Passionate, dramatic, epic: the love story of Anthony and Cleopatra is arguably the most famous and enduring of all time. What sets this story apart from those of other great lovers, like Romeo and Juliet, is that at its heart lies truth: Anthony and Cleopatra did exist, and they did love each other with a burning, consuming passion. Yet their truth has morphed into legend, as so many imaginations through the centuries have been captured by their story and inspired to weave fiction from fact.
So what are the facts, as a starting point?
Cleopatra (69–30 BC) was the last ruler of Egypt, before the country was incorporated into the Roman Empire. She was proud of her Egyptian heritage, seeing herself as the reincarnation of an Egyptian goddess. Yet she was not Egyptian through and through: she was of a Greek family who had ruled Egypt since the time of Alexander the Great.
Cleopatra was helped to become sole ruler of Egypt by the Roman dictator Julius Caesar, whose mistress she become, bearing his son, Ptolemy Caesar, nine months after their first secret meeting. When Caesar was assassinated, she turned her attention to his right-hand man, Marcus Antonius (83–30 BC), who along with two other men had assumed the dictatorship in Rome. Their political aspirations were well-matched, and with Mark Anthony placed in charge of Egypt, he co-ruled with Cleopatra in the pursuit of great power and glory.
Anthony was married four times, latterly to Octavia, the sister of the future Roman Emperor Augustus. Marriage then for leaders was about political alliance, not love; but it was love that brought Anthony to Cleopatra’s side time and again, and she bore him three children. Soon, Anthony and Augustus could no longer see eye to eye, and civil war erupted, which culminated in Augustus declaring war on Cleopatra and declaring Anthony to be a traitor. At the Battle of Actium in the Ionian Sea, Augustus defeated Anthony’s forces, and he fled to Egypt and Cleopatra.
Ruthless ambition and pride had united Anthony and Cleopatra thus far, but now came the moment in history that made this love affair so memorable: the two committed suicide. First Anthony, knowing that he could not escape Augustus’s reach and believing that Cleopatra had already taken her life, stabbed himself in the stomach. As he lay awaiting death, however, he learned that his love was alive, and he was brought to her – to die in her arms. After the burial rites, Cleopatra then chose to join him in death, through the poison of an asp which she provoked into biting her. They are believed to lie together still in a mausoleum near the temple of Taposiris Magna, southwest of Alexandria.
Quite a story, don’t you think? No wonder it has inspired so many creative minds over the years, some sticking to the facts as recorded at the time, but most taking poetic licence to represent the compelling and epic love of these formidable figureheads. Here are just two of the many depictions of Anthony and Cleopatra that have brought so much colour and emotion to our cultural landscapes.
William Shakespeare wrote a tragedy based on the famous lovers, called Antony and Cleopatra and set in Rome and Egypt. It was first performed at the Globe Theatre in the early 17th century. The relationship between the two protagonists underlies all the action, and is based on an angst-ridden combination of passion and manipulation. Power and fame are of absolute importance – and invincibility, which is why, to Shakespeare’s mind, Antony and Cleopatra take their own lives, ensuring that their love will become legendary and that they will be remembered as heroic, noble and sacrificing. Not, in fact, a tragic ending, but one infused with a mastery of one’s fate. So says Cleopatra upon Anthony’s death:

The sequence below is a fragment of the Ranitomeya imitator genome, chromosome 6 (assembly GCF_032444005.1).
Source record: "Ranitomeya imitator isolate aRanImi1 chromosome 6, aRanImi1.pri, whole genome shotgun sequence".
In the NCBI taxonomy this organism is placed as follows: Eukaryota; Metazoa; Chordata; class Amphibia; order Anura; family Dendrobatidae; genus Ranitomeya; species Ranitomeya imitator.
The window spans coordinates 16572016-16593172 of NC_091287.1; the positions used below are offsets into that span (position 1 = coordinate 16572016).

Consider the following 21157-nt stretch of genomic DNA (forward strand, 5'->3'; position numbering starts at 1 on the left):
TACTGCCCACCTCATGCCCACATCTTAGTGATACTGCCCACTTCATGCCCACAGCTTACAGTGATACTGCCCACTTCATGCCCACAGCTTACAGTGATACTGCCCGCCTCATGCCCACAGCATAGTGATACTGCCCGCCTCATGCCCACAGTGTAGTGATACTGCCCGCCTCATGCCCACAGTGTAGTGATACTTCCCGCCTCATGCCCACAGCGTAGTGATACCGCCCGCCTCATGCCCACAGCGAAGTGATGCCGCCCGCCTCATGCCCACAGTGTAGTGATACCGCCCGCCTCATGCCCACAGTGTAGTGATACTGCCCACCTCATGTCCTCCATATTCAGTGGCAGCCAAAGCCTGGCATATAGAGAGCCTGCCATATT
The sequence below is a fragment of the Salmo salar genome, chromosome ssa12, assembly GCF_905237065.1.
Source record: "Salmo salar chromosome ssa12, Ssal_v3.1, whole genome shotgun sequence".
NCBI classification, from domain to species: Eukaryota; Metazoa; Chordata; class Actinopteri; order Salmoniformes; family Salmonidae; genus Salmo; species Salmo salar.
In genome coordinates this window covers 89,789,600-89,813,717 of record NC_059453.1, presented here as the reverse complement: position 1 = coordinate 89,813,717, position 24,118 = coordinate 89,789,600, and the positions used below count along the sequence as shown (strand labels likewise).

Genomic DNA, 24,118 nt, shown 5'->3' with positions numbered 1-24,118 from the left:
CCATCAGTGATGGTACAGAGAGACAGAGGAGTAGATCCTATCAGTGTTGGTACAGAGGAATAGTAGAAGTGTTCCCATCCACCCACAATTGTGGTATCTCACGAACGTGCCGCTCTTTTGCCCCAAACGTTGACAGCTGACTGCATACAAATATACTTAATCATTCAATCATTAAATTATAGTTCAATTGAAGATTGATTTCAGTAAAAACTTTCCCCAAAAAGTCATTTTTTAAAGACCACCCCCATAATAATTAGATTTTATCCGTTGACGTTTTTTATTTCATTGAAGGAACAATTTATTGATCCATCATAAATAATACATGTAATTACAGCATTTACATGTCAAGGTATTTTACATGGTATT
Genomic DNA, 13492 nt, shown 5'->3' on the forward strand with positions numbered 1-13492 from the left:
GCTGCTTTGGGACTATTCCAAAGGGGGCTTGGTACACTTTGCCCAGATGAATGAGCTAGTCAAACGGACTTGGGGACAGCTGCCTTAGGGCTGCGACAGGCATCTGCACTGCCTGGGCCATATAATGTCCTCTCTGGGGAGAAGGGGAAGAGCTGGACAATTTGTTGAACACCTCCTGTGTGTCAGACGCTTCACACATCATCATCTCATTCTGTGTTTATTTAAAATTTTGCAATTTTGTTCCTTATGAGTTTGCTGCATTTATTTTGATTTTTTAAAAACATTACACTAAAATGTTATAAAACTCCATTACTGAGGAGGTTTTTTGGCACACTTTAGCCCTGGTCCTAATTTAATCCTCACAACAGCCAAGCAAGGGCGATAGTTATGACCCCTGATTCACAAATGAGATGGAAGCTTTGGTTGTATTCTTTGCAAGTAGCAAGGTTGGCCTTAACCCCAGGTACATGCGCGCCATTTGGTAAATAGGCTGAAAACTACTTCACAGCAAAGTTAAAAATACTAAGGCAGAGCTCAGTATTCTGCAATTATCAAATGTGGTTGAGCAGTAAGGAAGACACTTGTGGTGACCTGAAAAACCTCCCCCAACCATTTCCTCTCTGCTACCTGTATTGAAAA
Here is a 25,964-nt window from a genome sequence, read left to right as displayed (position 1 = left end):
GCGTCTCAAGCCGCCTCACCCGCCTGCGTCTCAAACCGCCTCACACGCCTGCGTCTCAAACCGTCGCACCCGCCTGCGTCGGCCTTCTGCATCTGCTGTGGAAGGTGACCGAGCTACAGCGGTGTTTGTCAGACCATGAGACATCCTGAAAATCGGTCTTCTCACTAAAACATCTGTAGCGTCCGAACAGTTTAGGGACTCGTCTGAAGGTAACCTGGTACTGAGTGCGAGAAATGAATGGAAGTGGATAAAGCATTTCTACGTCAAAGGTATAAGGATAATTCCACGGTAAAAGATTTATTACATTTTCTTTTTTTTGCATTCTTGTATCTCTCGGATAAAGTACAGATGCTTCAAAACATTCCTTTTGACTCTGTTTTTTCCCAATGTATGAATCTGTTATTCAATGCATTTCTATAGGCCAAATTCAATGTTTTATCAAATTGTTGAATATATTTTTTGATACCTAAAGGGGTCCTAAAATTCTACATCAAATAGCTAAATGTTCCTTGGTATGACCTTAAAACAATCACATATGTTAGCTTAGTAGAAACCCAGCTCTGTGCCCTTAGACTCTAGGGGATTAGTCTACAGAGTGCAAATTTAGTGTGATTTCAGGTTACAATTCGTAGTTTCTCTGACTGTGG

We’ll bury him, and then, what’s brave, what’s noble,
Let’s do ’t after the high Roman fashion
And make death proud to take us.
The film Cleopatra, released in 1963, has gone down in history as being absolutely epic, the most expensive and ambitious movie created to that point (it cost 44 million dollars to make, and despite being the highest-grossing film at the box office that year, it did not make a profit and plunged 20th Century-Fox into a financial quagmire). It’s a sumptuous, grand, dramatic biography of Cleopatra’s life, and most especially her love affairs with Caesar and Anthony.
It is the relationship with Anthony that really stands out, however, for the chemistry between the actors is so fiery. Here’s a snippet of one of their scenes:
Cleopatra: You come before me as a suppliant.
Antony: If you choose to regard me as such.
Cleopatra: I do. You will therefore assume the position of a suppliant before this throne. You will kneel.
Antony: I will what?
Cleopatra: On your knees!
Antony: You dare ask the Proconsul of the Roman Empire?
Cleopatra: I asked it of Julius Caesar. I demand it of you!
The spark so evident on screen was compelling because it was burning brightly off screen too. While filming Elizabeth Taylor and Richard Burton engaged in an adulterous affair that created an almighty scandal; as Vanity Fair put it, “Never before had celebrity scandal pushed so far into global consciousness”. One wonders what the real Cleopatra would have made of that. I imagine, somehow, she would have been undaunted, her head held high.
What do you make of Anthony and Cleopatra’s love story? Is it a story of love, in fact, to inspire us, or one of power plays and possession and lust? I would love to hear your thoughts.